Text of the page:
Petersburg Pilot -


Peggy's Corner of the House


Hello once more from Alaska’s capitol. Well, the 90 day session Legislature came to an end shortly after midnight on Sunday. It was a mad dash the last few days, with dozens of bills being passed in both bodies after weeks of deliberation in committees. There was also a rush of creative bill drafting during the last half day that helped both bodies pass some important legislation.

One of the great things about working on the budgets this year is that for every dollar spent in the Capital Budget, four dollars were added to savings through the Operating Budget. That being said, working out the Capital Budget is always a real challenge. There are so many infrastructure projects that we all want to get done, that it’s very hard to prioritize those the state can afford to fund each year. I know that some of our District 2 projects didn’t make the cut, but I’m very satisfied with the projects that are in the budget. We will see a lot of construction in each of our towns during the next year. Of course, once the legislature transmits the budget to the governor, he still has an opportunity to veto any of the items before the next fiscal year begins in July 2012. You can find a spreadsheet of the District 2 allocations on my site at

One of the high priorities of the 27th Legislature has been the passage of a more equitable oil tax structure that would incentivize increased oil production, while at the same time protect and maximize revenues to the state. We did pass legislation that will create production and revenue in the long-term by providing tax credits for new development in oil fields located in what is being termed “Middle Earth”. This is a great step to take; and will do a lot to incentivize small exploration oil companies to invest in parts of Alaska that are not now under development. However, this is not enough. We need a short-term fix that will incentivize more production and revenues from our legacy fields as we wait the 5-10 years for those new fields to produce.

Our other big priority was Education funding. We all worked very hard to come up with legislation that will help provide for excellent schools and workforce development, while still practicing fiscal restraint. I’m happy to say that between bills and appropriations, the across-the-board education plan does the following:

· Extends vocational education for seventh and eighth graders; and includes 50% more funding for vocational education funding for grades 7-12.

· Funds a three-year pilot project to enhance early learning.

· Increases funding and inflation proofs student transportation costs.

· Fixes the mill rate that municipalities contribute to education at 2.65 mills, making it fair and equal all across the state. This change means that the state is paying the extra to communities that will hopefully decide to put it towards education.

We also included another $25 million in the capital budget to go directly to schools. This additional funding is based on the foundation formula, without permanently changing the Base Student Allocation.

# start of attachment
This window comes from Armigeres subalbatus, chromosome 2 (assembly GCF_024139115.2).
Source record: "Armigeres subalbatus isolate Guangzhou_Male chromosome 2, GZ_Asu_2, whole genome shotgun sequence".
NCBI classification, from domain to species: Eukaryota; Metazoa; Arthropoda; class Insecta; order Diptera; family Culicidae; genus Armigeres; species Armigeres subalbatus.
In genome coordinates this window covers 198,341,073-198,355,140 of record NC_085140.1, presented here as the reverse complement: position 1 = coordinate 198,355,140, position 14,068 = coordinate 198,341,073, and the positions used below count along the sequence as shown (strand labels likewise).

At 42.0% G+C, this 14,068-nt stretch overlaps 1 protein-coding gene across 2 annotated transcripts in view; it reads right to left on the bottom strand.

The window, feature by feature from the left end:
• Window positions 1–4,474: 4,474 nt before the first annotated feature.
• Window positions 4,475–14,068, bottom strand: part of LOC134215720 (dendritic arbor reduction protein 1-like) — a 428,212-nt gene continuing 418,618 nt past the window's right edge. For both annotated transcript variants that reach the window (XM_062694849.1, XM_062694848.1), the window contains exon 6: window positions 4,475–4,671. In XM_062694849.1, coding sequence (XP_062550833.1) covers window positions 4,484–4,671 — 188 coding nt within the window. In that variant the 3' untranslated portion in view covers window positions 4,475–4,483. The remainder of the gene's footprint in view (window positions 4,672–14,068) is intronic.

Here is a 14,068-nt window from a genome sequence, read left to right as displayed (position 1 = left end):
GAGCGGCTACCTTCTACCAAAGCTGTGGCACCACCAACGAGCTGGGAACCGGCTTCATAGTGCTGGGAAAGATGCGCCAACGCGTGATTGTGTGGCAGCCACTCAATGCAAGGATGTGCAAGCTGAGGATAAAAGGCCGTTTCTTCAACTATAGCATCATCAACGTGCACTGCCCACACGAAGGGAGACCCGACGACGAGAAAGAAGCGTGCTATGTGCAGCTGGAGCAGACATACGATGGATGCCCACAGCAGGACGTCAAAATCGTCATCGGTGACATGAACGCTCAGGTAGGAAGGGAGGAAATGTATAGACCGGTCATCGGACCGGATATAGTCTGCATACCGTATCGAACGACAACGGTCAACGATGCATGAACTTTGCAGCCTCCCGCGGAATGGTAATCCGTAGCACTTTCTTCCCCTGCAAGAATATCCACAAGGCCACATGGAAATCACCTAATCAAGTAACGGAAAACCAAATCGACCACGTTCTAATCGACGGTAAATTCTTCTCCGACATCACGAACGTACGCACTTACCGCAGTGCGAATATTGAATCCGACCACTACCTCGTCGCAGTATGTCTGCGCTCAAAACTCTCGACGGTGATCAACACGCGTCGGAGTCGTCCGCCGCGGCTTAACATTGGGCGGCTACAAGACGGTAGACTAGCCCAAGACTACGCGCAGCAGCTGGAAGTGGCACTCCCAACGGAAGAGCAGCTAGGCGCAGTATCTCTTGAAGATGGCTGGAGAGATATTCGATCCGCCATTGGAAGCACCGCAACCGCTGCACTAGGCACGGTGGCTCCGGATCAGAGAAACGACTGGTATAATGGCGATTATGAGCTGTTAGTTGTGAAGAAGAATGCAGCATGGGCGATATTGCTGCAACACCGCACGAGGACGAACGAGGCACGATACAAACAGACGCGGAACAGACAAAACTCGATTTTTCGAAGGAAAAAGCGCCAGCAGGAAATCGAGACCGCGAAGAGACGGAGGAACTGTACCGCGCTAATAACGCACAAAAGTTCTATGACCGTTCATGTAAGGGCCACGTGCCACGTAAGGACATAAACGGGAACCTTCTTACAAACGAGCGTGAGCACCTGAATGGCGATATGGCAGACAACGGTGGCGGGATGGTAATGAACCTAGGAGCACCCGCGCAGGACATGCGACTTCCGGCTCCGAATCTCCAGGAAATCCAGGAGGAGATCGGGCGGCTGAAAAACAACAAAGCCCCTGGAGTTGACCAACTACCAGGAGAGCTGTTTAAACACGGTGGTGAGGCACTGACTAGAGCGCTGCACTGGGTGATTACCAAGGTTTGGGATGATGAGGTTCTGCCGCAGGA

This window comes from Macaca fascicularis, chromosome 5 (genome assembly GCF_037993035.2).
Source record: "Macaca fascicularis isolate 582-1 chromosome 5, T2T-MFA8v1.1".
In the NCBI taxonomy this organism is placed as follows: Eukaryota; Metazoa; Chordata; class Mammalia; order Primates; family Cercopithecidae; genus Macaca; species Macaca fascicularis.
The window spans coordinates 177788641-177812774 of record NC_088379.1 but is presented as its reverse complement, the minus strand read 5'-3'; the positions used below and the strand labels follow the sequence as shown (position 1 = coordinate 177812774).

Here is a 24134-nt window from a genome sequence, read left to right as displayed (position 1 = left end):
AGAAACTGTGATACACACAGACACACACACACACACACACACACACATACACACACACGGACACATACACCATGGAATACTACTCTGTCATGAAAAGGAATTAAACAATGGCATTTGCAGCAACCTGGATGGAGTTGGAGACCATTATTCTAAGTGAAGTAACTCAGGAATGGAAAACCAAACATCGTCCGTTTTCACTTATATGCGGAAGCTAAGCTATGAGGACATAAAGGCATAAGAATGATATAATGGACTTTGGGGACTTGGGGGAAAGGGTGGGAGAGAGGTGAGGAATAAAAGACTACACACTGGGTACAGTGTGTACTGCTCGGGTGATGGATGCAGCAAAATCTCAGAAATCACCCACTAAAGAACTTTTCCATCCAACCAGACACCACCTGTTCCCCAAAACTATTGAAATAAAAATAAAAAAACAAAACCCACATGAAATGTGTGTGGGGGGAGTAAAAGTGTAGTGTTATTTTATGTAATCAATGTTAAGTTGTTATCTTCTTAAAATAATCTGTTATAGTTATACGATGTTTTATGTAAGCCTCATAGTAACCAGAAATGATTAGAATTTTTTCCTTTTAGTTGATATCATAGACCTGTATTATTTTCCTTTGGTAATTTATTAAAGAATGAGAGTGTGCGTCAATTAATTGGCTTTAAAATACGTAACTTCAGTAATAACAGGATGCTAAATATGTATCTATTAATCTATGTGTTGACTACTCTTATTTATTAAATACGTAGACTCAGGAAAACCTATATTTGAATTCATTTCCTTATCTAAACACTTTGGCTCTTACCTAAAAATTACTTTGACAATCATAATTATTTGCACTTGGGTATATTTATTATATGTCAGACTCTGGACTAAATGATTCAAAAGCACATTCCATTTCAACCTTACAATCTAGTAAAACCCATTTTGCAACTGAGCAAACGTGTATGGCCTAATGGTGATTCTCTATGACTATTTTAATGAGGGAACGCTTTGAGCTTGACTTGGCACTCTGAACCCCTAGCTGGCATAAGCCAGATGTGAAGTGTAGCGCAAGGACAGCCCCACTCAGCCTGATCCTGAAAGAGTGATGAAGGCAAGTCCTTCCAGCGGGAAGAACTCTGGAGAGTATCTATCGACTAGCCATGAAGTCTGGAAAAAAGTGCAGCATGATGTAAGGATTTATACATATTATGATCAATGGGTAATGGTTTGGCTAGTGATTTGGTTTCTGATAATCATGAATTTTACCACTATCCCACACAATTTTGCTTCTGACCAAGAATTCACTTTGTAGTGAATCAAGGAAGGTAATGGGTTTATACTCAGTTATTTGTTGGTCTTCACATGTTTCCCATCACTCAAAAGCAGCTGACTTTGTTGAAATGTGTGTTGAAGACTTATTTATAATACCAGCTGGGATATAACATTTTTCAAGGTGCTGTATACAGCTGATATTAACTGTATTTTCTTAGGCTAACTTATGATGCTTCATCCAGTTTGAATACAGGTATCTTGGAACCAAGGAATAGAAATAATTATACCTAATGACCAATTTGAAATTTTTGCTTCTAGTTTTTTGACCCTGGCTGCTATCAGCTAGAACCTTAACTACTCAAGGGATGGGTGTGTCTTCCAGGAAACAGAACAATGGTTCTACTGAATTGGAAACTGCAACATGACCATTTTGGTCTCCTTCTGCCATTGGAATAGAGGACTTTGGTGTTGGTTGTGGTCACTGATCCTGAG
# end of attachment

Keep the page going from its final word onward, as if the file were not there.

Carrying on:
The House is forming an ‘education working group’ over the interim. Some of the topics to be discussed will include teacher retention and the rising costs of energy and health insurance. Within the bounds of our constitutional responsibility to spend the public’s money wisely, our goal is to strengthen the education system, raise test scores and improve graduation rates in those schools where these issues exist.

Among the flurry of legislation that was passed in the last few days of the session, I am very pleased to report that my House Bill 216 successfully passed both bodies on Saturday. This bill will help all of us understand new regulations and changes in regulations, as notices will now be accompanied by brief, descriptive summaries that are written in clear, easily readable language that a person without a legal background can understand.

Unfortunately, House Joint Resolution 26, the Sea Otter bill, was not brought up on the Senate floor for a vote. This is a shame; as it’s time agencies begin a serious and productive conversation about how to deal with the sea otter over abundance in Southeast that is hurting our dive and commercial fisheries.

My other legislation that didn’t make it through was HJR 4; which would have put the question of a dedicated Transportation Infrastructure Fund (ATIF) on the ballot this year. I’m very disappointed that Senator Stedman wouldn’t allow this bill to be heard in the Senate Finance committee so that the voters could decide this issue.

Now the governor has called us back for a special session to deal with three issues. First, he wants us to pass HB 359, a sex-trafficking bill that will keep young Alaskans, both male and female, safe from those who would enslave them in the sex trade – something that has been happening across the state. Second, he would like us to pass legislation that will help develop an in-state gas line. And third, the governor has asked us to work together to create a comprehensive oil tax structure that will work better for the state than the current ACES tax structure. I expect that we will be here for most, if not all, of the next month.

I was delighted to introduce a group of young constituents from Petersburg on the House floor on Saturday. The Fiddleheads were here for the Alaska Folk Festival, and took time to perform “In the Palm of Your Hand” as the opening prayer at the beginning of session. They did a beautiful job, and I was so proud of them.

That’s all from Peggy’s Corner of the House at the end of the 27th Legislature.


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